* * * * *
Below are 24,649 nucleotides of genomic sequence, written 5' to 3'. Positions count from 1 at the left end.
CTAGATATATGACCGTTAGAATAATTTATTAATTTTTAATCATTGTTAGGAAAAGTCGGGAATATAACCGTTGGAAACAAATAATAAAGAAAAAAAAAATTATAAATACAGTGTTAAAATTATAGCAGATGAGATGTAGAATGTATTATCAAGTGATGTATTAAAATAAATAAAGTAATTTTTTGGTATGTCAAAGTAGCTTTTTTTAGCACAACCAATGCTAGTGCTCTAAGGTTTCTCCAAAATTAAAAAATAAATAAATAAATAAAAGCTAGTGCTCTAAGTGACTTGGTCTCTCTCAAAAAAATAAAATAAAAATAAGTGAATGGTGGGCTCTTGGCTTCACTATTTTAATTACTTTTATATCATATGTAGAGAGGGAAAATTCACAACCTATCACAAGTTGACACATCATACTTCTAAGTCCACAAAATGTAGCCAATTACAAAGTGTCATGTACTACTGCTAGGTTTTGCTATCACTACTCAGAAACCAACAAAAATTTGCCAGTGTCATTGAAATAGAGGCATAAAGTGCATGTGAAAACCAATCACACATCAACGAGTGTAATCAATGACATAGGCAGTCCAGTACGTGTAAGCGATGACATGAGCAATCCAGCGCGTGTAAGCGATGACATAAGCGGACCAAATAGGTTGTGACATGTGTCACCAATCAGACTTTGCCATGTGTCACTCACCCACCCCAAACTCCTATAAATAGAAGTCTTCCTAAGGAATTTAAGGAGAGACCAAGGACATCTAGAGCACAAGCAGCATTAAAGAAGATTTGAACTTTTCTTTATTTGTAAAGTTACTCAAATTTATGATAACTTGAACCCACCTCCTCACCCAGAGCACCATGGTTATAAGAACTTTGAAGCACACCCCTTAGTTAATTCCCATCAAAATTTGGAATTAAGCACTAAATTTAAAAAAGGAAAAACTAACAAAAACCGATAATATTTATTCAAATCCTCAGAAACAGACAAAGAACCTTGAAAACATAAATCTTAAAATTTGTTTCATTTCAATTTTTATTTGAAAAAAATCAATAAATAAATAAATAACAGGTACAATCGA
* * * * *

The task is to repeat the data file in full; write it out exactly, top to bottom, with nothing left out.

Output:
Below are 24,649 nucleotides of genomic sequence, written 5' to 3'. Positions count from 1 at the left end.
CTAGATATATGACCGTTAGAATAATTTATTAATTTTTAATCATTGTTAGGAAAAGTCGGGAATATAACCGTTGGAAACAAATAATAAAGAAAAAAAAAATTATAAATACAGTGTTAAAATTATAGCAGATGAGATGTAGAATGTATTATCAAGTGATGTATTAAAATAAATAAAGTAATTTTTTGGTATGTCAAAGTAGCTTTTTTTAGCACAACCAATGCTAGTGCTCTAAGGTTTCTCCAAAATTAAAAAATAAATAAATAAATAAAAGCTAGTGCTCTAAGTGACTTGGTCTCTCTCAAAAAAATAAAATAAAAATAAGTGAATGGTGGGCTCTTGGCTTCACTATTTTAATTACTTTTATATCATATGTAGAGAGGGAAAATTCACAACCTATCACAAGTTGACACATCATACTTCTAAGTCCACAAAATGTAGCCAATTACAAAGTGTCATGTACTACTGCTAGGTTTTGCTATCACTACTCAGAAACCAACAAAAATTTGCCAGTGTCATTGAAATAGAGGCATAAAGTGCATGTGAAAACCAATCACACATCAACGAGTGTAATCAATGACATAGGCAGTCCAGTACGTGTAAGCGATGACATGAGCAATCCAGCGCGTGTAAGCGATGACATAAGCGGACCAAATAGGTTGTGACATGTGTCACCAATCAGACTTTGCCATGTGTCACTCACCCACCCCAAACTCCTATAAATAGAAGTCTTCCTAAGGAATTTAAGGAGAGACCAAGGACATCTAGAGCACAAGCAGCATTAAAGAAGATTTGAACTTTTCTTTATTTGTAAAGTTACTCAAATTTATGATAACTTGAACCCACCTCCTCACCCAGAGCACCATGGTTATAAGAACTTTGAAGCACACCCCTTAGTTAATTCCCATCAAAATTTGGAATTAAGCACTAAATTTAAAAAAGGAAAAACTAACAAAAACCGATAATATTTATTCAAATCCTCAGAAACAGACAAAGAACCTTGAAAACATAAATCTTAAAATTTGTTTCATTTCAATTTTTATTTGAAAAAAATCAATAAATAAATAAATAACAGGTACAATCGA